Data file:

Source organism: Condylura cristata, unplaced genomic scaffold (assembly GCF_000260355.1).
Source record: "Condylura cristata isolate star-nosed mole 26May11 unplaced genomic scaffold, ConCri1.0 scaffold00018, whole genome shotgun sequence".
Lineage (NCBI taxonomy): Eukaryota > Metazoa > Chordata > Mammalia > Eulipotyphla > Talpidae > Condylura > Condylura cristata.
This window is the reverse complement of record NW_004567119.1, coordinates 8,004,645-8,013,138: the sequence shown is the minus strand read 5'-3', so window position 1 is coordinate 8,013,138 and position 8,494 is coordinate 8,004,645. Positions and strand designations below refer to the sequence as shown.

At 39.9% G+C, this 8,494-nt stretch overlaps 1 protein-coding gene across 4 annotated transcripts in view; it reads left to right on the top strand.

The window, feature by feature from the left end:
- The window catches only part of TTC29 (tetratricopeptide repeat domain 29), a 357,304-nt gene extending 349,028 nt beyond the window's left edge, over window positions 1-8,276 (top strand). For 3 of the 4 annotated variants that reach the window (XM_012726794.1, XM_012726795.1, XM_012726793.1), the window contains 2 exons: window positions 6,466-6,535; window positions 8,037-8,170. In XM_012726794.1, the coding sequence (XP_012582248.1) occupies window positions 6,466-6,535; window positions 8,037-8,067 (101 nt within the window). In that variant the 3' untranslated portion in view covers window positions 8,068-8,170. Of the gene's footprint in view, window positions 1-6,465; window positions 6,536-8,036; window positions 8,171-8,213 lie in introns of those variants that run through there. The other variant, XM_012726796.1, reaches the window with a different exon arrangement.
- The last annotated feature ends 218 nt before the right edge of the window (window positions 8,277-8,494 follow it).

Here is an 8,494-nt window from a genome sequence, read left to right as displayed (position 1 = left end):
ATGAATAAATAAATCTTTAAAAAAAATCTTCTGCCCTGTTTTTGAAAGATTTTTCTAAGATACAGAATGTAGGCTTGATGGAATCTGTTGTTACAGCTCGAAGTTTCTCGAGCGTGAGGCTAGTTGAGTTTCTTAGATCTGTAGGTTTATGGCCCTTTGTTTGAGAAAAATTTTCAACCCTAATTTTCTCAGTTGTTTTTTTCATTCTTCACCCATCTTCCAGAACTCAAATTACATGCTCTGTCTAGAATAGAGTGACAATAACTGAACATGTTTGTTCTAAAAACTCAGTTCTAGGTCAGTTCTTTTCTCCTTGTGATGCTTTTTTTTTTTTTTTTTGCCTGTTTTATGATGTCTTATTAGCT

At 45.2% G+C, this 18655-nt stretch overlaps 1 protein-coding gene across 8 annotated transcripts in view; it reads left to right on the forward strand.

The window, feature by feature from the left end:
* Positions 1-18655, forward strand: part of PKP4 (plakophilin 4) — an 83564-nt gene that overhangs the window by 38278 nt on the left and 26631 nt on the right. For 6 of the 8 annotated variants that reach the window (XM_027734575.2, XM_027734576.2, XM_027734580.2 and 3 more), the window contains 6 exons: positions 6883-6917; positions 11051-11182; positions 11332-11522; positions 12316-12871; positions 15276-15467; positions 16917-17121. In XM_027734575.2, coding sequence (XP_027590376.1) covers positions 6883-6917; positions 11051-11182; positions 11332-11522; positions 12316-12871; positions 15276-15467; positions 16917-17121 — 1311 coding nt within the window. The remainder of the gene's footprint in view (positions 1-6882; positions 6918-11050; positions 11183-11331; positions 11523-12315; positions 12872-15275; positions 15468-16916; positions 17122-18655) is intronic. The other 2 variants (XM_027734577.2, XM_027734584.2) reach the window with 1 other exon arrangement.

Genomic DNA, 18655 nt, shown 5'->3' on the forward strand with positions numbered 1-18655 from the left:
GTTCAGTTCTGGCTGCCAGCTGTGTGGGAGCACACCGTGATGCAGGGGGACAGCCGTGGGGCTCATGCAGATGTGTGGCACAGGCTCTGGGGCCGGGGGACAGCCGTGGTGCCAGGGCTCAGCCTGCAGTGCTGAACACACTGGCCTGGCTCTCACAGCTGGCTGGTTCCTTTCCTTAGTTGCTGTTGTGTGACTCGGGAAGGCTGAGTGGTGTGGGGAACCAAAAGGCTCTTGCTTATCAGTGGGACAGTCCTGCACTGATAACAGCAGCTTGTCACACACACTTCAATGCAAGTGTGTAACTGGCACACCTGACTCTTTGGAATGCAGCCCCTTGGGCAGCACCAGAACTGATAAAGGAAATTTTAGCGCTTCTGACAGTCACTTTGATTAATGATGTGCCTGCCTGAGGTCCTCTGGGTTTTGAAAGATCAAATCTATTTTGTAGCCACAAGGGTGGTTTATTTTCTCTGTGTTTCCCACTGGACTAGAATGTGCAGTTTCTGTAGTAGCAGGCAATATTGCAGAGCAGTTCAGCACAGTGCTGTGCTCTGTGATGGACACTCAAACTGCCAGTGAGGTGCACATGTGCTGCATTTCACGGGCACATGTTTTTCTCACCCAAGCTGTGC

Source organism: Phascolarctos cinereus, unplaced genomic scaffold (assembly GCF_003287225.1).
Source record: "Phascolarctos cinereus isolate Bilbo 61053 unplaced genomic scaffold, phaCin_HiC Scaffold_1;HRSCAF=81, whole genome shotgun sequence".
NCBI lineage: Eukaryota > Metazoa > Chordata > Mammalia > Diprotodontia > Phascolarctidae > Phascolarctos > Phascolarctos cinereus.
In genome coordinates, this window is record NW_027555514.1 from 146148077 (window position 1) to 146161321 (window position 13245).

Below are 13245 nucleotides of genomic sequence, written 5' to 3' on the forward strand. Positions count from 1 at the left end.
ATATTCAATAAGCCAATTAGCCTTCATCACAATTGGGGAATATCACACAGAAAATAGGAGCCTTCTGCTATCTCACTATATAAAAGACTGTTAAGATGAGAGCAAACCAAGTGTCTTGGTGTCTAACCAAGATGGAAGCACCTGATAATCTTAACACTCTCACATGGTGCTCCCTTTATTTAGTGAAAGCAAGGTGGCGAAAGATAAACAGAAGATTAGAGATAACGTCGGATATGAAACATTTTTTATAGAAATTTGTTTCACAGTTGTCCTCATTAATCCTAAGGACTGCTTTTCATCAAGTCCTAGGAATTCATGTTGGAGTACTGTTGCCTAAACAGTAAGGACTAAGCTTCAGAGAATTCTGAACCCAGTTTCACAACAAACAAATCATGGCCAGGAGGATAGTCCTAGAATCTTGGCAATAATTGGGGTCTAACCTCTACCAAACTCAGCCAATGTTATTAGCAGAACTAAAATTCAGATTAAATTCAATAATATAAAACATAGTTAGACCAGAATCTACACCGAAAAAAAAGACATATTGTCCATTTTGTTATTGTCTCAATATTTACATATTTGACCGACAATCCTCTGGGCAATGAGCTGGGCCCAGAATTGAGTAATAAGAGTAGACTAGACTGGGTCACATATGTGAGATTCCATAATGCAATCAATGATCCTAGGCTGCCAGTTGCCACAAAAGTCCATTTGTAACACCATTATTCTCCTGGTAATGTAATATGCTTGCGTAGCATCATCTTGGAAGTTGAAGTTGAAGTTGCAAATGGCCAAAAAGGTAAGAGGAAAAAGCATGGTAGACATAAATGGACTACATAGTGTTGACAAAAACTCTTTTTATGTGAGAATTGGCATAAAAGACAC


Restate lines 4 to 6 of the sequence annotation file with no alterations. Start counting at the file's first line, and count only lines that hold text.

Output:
This window is the reverse complement of record NW_004567119.1, coordinates 8,004,645-8,013,138: the sequence shown is the minus strand read 5'-3', so window position 1 is coordinate 8,013,138 and position 8,494 is coordinate 8,004,645. Positions and strand designations below refer to the sequence as shown.

At 39.9% G+C, this 8,494-nt stretch overlaps 1 protein-coding gene across 4 annotated transcripts in view; it reads left to right on the top strand.

The window, feature by feature from the left end: